laws, than in the evolution of a summer's shower, through the laws discovered by the meteorologist, who looks back through myriads of ages to the causes that led to the distribution of mountain-chains, ocean-currents, and trade-winds, which combine to produce the necessary conditions resulting in that shower.
"Indeed, to the student of Nature, the evolution theory in biology, with the nebular hypothesis, and the grand law in physics of the correlation of forces, all independent, and revealing to us the mode in which the Creator of the universe works in the world of matter, together form an immeasurably grander conception of the order of creation and its ordainer than was possible for us to form before these laws were discovered and put to practical use."
Again he says:
"Thus the ovipositor of the bee has a history, and is not apparently a special creation, but a structure gradually developed to subserve the use of a defensive organ. So the organs of special sense in insects are, in most cases, simply altered hairs. The hairs themselves are modified epithelial cells. The eyes of insects, simple and compound, are at first simply epithelial cells, modified for a special purpose; and even the egg is but a modified epithelial cell attached to the walls of the ovary, which in turn is morphologically but a gland. Thus Nature deals in simples, and with her units of structure elaborates as her crowning work a temple in which the mind of man, formed in the image of God, may dwell. Her results are not the less marvelous because we are beginning to dimly trace the process by which they arise. It should not lessen our awe and reverence for Deity if, with minds made to adore, we also essay to trace the movements of his hand in the origin of the forms of life.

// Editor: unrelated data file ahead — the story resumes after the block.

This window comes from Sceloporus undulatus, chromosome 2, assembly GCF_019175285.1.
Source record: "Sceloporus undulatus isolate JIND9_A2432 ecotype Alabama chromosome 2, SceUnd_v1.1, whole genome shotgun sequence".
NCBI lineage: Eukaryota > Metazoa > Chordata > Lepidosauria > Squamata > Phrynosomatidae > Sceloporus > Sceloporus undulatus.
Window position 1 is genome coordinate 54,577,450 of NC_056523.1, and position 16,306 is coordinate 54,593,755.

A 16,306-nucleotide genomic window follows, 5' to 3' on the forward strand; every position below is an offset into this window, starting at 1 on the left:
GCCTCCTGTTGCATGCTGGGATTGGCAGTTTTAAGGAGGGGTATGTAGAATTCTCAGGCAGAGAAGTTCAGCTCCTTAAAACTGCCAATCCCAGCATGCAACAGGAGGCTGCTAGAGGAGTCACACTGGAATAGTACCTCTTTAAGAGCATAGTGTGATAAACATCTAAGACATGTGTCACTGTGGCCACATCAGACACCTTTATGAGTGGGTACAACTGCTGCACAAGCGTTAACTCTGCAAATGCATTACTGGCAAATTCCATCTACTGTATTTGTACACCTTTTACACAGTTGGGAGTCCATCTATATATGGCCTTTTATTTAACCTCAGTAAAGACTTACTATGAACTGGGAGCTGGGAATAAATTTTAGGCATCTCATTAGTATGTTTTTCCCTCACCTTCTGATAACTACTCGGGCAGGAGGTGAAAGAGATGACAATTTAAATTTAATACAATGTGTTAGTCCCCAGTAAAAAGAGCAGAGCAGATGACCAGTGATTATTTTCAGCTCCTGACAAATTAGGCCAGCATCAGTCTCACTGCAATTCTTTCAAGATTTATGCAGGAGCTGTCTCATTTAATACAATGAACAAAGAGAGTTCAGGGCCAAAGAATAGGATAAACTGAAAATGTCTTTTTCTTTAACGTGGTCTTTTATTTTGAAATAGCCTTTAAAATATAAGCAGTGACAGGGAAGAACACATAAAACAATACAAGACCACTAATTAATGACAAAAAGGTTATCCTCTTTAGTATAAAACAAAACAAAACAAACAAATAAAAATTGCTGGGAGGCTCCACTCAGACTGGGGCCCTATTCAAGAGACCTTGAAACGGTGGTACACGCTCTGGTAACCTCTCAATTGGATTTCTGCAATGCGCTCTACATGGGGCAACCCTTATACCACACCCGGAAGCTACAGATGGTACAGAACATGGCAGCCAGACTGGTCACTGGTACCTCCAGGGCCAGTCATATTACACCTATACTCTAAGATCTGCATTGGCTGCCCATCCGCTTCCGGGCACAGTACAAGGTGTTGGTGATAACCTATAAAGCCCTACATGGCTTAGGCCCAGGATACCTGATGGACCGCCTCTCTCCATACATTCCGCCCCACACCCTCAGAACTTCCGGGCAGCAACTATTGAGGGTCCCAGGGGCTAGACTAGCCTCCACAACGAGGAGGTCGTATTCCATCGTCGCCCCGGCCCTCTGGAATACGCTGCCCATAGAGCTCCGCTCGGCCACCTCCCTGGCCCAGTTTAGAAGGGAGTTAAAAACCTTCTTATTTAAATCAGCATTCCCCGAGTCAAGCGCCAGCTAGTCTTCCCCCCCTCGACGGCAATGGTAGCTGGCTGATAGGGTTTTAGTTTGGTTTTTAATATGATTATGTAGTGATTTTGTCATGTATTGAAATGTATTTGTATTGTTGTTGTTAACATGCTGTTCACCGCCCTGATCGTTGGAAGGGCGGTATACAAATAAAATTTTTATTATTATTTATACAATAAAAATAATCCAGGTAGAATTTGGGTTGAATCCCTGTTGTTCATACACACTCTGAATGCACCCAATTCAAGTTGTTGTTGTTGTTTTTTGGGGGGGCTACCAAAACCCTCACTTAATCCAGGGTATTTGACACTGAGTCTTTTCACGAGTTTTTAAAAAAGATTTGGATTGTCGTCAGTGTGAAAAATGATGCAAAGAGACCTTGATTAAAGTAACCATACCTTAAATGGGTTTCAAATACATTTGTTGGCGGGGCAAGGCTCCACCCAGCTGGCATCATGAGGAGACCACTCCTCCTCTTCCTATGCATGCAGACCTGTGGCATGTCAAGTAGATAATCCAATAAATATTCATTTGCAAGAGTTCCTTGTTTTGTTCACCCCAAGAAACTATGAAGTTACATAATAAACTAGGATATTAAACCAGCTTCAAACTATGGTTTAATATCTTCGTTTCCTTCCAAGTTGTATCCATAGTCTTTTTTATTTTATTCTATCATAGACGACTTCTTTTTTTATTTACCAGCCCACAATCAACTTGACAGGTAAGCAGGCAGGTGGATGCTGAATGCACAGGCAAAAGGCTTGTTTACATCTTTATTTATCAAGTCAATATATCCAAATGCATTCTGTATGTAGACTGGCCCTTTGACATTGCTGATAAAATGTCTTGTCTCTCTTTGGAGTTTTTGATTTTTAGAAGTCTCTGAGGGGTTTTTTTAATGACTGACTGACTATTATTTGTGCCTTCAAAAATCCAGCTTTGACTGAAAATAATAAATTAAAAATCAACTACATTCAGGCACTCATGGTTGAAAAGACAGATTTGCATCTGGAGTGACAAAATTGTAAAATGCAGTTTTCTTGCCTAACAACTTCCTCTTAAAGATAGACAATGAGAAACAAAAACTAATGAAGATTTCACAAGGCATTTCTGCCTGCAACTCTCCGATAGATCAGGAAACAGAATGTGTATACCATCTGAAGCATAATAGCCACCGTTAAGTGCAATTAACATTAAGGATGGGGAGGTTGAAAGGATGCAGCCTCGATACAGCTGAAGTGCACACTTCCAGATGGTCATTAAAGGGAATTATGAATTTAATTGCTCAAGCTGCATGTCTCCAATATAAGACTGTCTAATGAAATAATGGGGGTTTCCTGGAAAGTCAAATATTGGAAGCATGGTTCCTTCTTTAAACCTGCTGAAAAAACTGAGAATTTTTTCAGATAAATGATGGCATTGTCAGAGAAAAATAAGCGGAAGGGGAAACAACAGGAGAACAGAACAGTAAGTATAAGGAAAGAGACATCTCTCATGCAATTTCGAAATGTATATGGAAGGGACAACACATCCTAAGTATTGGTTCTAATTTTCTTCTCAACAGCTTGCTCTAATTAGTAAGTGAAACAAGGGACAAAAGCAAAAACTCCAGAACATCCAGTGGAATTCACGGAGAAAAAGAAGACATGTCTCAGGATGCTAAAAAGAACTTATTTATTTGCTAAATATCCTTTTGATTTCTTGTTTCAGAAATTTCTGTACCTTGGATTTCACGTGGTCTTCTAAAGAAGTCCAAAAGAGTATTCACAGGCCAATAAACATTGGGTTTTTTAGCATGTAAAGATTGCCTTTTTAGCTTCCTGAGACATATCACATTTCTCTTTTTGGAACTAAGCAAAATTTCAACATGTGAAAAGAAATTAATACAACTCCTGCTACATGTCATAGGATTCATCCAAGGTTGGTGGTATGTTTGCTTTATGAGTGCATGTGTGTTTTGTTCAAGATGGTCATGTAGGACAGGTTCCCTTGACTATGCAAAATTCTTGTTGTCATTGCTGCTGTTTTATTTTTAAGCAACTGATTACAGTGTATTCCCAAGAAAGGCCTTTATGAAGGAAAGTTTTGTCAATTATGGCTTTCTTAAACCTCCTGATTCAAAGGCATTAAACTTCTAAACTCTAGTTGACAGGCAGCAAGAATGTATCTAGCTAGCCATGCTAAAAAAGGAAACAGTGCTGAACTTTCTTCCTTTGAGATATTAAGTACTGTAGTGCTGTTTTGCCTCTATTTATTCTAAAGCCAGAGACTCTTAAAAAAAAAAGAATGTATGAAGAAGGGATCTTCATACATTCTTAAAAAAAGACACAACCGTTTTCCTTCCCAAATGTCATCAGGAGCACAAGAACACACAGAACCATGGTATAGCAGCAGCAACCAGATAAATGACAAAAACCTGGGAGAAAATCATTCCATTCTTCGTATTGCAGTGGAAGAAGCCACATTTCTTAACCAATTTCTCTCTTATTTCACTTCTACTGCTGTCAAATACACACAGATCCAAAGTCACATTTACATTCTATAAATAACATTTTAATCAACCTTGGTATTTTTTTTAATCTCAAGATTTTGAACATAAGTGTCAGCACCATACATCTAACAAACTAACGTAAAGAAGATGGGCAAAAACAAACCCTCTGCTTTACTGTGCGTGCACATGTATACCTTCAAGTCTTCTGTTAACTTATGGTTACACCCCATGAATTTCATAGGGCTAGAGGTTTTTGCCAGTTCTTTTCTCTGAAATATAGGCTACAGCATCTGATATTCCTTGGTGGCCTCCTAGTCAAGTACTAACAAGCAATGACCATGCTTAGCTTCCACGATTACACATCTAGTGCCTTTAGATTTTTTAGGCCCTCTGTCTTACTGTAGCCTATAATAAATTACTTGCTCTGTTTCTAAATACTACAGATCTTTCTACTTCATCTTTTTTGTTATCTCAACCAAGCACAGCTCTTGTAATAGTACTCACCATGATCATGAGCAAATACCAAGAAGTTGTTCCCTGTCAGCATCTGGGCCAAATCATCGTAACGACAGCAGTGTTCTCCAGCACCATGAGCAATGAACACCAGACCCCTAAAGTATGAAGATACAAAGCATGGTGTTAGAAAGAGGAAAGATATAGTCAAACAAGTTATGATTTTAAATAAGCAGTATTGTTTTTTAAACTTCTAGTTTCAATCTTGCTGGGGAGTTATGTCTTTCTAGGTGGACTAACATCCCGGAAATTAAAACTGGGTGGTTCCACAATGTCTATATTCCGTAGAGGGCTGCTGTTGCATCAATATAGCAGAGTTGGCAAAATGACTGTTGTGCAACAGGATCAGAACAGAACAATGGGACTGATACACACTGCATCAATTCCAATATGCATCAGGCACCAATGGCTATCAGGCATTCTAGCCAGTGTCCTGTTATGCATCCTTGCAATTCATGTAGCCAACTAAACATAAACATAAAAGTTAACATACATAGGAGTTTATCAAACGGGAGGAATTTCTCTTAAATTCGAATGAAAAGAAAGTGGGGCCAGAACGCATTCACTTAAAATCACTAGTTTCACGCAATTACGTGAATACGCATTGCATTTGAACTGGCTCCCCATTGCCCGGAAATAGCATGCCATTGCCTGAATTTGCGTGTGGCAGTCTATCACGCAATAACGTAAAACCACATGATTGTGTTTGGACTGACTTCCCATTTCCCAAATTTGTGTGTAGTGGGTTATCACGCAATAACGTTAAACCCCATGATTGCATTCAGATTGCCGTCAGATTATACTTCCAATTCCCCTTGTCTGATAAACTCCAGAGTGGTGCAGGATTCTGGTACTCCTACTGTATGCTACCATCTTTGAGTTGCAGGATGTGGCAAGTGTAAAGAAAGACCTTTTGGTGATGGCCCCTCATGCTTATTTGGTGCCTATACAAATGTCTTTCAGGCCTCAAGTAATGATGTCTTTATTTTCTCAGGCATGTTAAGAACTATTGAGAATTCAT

"Some writers of the evolution school are strenuous in the belief that the evolution hypothesis overthrows the idea of archetypes and plans of structure. But a true genealogy of animals and plants represents a natural system, and the types of animals, be they four, as Cuvier taught, or five, or more, are recognized by naturalists through the study of dry, hard, anatomical facts. Accepting, then, the type of articulates as founded in Nature from the similar modes of development and points of structure perceived between the worms and the crustacea on the one hand, and the worms and insects on the other, have we not a strong genetic bond uniting these three great groups into one grand sub-kingdom, and can we not in imagination perceive the successive steps by which the Creator, acting through the laws of evolution, has built up the great articulate division of the animal kingdom?"
Proportions of Pins used in Bridges. By Charles Bender, C. E. No. IV., Van Nostrand Science Series, 52 pages. Price, 50 cents.
This is a very small book, but it would certainly be wrong to measure its importance by its dimensions. In science, we are often told that there is no great and no small, by which it is meant that the interest and value of things in Nature are not dependent upon magnitude. It is desirable, as we all feel at times, that bridges should be well constructed, and, as their parts are held together by pins, all who travel are interested that these pins should be in proper proportions. Thanks to Bender for determining what these proportions are, and to Van Nostrand for diffusing a knowledge of them. We bear our testimony to the importance of the research, and the value of the publication, but we regret to say that we cannot recommend this monograph for popular reading, as it is brimful of mathematics.
A Treatise on Analytical Geometry. By William G. Peck, LL. D., Professor of Mathematics and Astronomy in Columbia College, and of Mechanics in the School of Mines. 212 pages. A. S. Barnes & Co.
Prof. Peck has prepared this treatise for the use of his own classes in Columbia College and the School of Mines. His object has been to present the subject in a narrower compass than is done in the usual voluminous works that are employed as text-books in the mathematical departments of the higher institutions. The author puts forward no claims to originality of method, and states that the gen-